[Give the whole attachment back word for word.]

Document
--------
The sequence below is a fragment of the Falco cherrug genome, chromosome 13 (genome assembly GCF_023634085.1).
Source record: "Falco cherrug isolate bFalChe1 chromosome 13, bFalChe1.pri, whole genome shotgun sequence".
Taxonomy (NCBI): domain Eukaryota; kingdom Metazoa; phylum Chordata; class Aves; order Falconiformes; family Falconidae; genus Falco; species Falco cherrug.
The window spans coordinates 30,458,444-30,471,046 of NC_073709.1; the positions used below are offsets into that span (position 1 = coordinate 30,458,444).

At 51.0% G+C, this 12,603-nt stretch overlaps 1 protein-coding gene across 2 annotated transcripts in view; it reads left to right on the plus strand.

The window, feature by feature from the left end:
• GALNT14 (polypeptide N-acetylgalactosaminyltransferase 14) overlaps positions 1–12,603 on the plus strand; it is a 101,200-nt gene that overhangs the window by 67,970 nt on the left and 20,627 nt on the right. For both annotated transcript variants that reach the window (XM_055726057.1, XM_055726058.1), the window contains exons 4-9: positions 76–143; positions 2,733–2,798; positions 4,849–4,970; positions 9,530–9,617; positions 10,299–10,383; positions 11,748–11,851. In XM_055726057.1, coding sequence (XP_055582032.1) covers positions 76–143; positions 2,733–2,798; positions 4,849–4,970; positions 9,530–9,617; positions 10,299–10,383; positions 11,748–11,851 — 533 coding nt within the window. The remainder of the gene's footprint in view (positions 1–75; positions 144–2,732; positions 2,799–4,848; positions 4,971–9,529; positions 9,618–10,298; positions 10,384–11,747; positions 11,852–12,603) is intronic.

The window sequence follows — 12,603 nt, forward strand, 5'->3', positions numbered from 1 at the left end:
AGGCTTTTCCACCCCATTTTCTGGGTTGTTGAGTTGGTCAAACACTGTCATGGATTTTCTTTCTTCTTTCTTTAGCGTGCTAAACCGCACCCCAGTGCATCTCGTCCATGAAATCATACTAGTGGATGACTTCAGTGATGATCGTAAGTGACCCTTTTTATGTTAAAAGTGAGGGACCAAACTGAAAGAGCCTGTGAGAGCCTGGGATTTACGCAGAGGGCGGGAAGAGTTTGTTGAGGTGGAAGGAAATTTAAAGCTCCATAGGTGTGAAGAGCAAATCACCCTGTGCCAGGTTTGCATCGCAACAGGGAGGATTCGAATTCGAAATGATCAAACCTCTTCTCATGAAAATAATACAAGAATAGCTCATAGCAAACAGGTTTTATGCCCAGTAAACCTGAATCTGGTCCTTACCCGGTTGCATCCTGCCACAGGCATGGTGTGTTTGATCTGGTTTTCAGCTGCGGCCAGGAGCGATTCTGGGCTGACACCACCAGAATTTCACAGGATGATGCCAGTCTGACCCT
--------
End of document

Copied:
The sequence below is a fragment of the Falco cherrug genome, chromosome 13 (genome assembly GCF_023634085.1).
Source record: "Falco cherrug isolate bFalChe1 chromosome 13, bFalChe1.pri, whole genome shotgun sequence".
Taxonomy (NCBI): domain Eukaryota; kingdom Metazoa; phylum Chordata; class Aves; order Falconiformes; family Falconidae; genus Falco; species Falco cherrug.
The window spans coordinates 30,458,444-30,471,046 of NC_073709.1; the positions used below are offsets into that span (position 1 = coordinate 30,458,444).

At 51.0% G+C, this 12,603-nt stretch overlaps 1 protein-coding gene across 2 annotated transcripts in view; it reads left to right on the plus strand.

The window, feature by feature from the left end:
• GALNT14 (polypeptide N-acetylgalactosaminyltransferase 14) overlaps positions 1–12,603 on the plus strand; it is a 101,200-nt gene that overhangs the window by 67,970 nt on the left and 20,627 nt on the right. For both annotated transcript variants that reach the window (XM_055726057.1, XM_055726058.1), the window contains exons 4-9: positions 76–143; positions 2,733–2,798; positions 4,849–4,970; positions 9,530–9,617; positions 10,299–10,383; positions 11,748–11,851. In XM_055726057.1, coding sequence (XP_055582032.1) covers positions 76–143; positions 2,733–2,798; positions 4,849–4,970; positions 9,530–9,617; positions 10,299–10,383; positions 11,748–11,851 — 533 coding nt within the window. The remainder of the gene's footprint in view (positions 1–75; positions 144–2,732; positions 2,799–4,848; positions 4,971–9,529; positions 9,618–10,298; positions 10,384–11,747; positions 11,852–12,603) is intronic.

The window sequence follows — 12,603 nt, forward strand, 5'->3', positions numbered from 1 at the left end:
AGGCTTTTCCACCCCATTTTCTGGGTTGTTGAGTTGGTCAAACACTGTCATGGATTTTCTTTCTTCTTTCTTTAGCGTGCTAAACCGCACCCCAGTGCATCTCGTCCATGAAATCATACTAGTGGATGACTTCAGTGATGATCGTAAGTGACCCTTTTTATGTTAAAAGTGAGGGACCAAACTGAAAGAGCCTGTGAGAGCCTGGGATTTACGCAGAGGGCGGGAAGAGTTTGTTGAGGTGGAAGGAAATTTAAAGCTCCATAGGTGTGAAGAGCAAATCACCCTGTGCCAGGTTTGCATCGCAACAGGGAGGATTCGAATTCGAAATGATCAAACCTCTTCTCATGAAAATAATACAAGAATAGCTCATAGCAAACAGGTTTTATGCCCAGTAAACCTGAATCTGGTCCTTACCCGGTTGCATCCTGCCACAGGCATGGTGTGTTTGATCTGGTTTTCAGCTGCGGCCAGGAGCGATTCTGGGCTGACACCACCAGAATTTCACAGGATGATGCCAGTCTGACCCT